Share this post


Link to post
Share on other sites

I've had good success with Red Cote just following the directions on the can. 

 

It has been sold by Clark's Corvair parts for years. I've done new and used tanks. No issues.

 

Been in my 8N tank for 15 years, with 10% ethanol sitting in there for those 15 years. Yes, it is the "new" alcohol resistant Red Cote.

Share this post


Link to post
Share on other sites

Is that a mullet haircut that the guy in the red sweater has?   Mullet's and old trucks seem to go together in the early 1990s

Share this post


Link to post
Share on other sites
7 hours ago, FLYER15015 said:

You can buy a reproduction (new) tank from "Chassis Engineering" for $250.00.

Mike in Colorado

 

I agree. I personally think that coating a tank is a last resort strategy when you can't find a reproduction tank. I've had it done twice and won't ever do it again if I can help it. $250 seems like a very reasonable price for peace of mind.

Share this post


Link to post
Share on other sites

If you had used it without thinning, it probably would have worked as expected. 

The technical specs explain what happened:

 "Red-Kote dries faster than many other sealers saving you time."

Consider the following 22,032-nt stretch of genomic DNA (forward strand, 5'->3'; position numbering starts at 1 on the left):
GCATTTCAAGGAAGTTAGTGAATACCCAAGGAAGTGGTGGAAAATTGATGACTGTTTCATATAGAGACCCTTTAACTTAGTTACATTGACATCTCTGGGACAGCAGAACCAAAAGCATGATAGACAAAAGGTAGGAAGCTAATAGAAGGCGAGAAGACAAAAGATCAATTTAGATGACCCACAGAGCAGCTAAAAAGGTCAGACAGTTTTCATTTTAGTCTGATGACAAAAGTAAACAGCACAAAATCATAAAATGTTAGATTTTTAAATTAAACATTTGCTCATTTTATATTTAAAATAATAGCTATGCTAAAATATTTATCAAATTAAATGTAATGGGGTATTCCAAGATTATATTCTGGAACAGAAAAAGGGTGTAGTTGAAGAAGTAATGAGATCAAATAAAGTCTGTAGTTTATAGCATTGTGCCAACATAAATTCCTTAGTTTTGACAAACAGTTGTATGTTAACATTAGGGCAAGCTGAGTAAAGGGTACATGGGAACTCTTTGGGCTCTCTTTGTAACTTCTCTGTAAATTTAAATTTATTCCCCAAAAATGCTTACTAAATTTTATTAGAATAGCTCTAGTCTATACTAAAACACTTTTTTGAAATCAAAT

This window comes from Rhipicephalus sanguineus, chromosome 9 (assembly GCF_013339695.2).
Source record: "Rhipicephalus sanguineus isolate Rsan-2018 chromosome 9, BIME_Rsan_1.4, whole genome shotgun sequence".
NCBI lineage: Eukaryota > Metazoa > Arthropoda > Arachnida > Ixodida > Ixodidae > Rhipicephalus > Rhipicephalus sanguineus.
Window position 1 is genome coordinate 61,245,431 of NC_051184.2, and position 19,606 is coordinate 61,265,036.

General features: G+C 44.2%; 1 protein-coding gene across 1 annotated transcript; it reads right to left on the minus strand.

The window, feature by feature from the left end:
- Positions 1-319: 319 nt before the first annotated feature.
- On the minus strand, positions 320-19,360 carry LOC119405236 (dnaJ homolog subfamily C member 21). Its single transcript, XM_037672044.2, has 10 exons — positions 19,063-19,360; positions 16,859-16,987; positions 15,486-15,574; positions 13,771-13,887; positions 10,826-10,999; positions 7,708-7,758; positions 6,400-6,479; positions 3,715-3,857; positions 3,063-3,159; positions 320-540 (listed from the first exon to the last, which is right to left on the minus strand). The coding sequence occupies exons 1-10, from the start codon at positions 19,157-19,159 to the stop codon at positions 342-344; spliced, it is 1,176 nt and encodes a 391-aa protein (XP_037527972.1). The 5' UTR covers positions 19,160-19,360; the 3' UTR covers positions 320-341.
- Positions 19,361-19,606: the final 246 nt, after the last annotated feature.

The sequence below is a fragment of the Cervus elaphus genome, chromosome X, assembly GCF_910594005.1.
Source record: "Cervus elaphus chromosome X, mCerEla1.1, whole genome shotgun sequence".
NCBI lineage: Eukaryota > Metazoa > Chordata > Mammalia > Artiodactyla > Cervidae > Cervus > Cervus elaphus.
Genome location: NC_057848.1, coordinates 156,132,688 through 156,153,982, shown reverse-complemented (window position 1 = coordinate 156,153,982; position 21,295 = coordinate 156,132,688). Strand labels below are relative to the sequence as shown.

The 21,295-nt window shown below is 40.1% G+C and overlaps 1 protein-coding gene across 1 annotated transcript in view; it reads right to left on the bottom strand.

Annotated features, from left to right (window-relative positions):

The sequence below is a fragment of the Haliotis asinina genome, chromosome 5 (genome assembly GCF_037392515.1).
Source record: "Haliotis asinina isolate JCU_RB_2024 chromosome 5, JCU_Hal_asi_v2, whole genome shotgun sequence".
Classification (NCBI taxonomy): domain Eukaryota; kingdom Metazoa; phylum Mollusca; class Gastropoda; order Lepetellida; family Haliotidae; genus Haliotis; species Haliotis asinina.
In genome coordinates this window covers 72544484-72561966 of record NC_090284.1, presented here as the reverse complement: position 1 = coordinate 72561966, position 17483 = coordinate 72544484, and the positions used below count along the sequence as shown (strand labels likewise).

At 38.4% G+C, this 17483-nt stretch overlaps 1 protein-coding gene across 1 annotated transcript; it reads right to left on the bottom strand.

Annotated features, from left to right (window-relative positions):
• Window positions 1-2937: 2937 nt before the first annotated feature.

"You can reduce time further by thinning with Acetone and using two thin coats instead of one thick coat." 

 

 

Share this post


Link to post
Share on other sites

So I finally got all, the Red Cote out of the tank and resealed it. Red Cote may be the best gas tank sealer out there but it is extremely finicky. I noticed that even at 65 degrees it started skimming over quickly so it is a quick dry sealer and there is no time to dawdle. I suspect my experience is atypical but a word of caution is deserved. NEVER try to seal the tank when it is warm.

Share this post


Link to post
Share on other sites

OK, I have failed again. To recap, I had the tank sealed some thirty years ago and the sealer failed this year. I stripped the old sealer out using MEK, but the tank was clean other than the sealer. After stripping the metal was clean except for some surface rust. After treating with the Red Cote the first try I could see the tank was well coated but after a couple of hours there was spots with no sealer. Today, I recoated the tank after stripping the Red Coat out and again after sealing everything was well coated but after work I came home to find dry spots in the sealer. Something is chasing the Red Cote away. My next strategy is to restrip the tank and use some metal prep.